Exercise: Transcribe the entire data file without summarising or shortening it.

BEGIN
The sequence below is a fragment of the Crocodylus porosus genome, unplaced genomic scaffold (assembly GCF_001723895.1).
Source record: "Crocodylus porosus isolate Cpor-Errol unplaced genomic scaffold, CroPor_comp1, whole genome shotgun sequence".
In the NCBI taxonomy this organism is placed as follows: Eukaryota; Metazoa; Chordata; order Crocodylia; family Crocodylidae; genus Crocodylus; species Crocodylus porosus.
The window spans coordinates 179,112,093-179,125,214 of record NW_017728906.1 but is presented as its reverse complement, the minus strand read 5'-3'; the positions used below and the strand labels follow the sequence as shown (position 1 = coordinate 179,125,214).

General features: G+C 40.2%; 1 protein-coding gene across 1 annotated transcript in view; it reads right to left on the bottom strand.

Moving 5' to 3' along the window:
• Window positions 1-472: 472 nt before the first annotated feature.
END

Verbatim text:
The sequence below is a fragment of the Crocodylus porosus genome, unplaced genomic scaffold (assembly GCF_001723895.1).
Source record: "Crocodylus porosus isolate Cpor-Errol unplaced genomic scaffold, CroPor_comp1, whole genome shotgun sequence".
In the NCBI taxonomy this organism is placed as follows: Eukaryota; Metazoa; Chordata; order Crocodylia; family Crocodylidae; genus Crocodylus; species Crocodylus porosus.
The window spans coordinates 179,112,093-179,125,214 of record NW_017728906.1 but is presented as its reverse complement, the minus strand read 5'-3'; the positions used below and the strand labels follow the sequence as shown (position 1 = coordinate 179,125,214).

General features: G+C 40.2%; 1 protein-coding gene across 1 annotated transcript in view; it reads right to left on the bottom strand.

Moving 5' to 3' along the window:
• Window positions 1-472: 472 nt before the first annotated feature.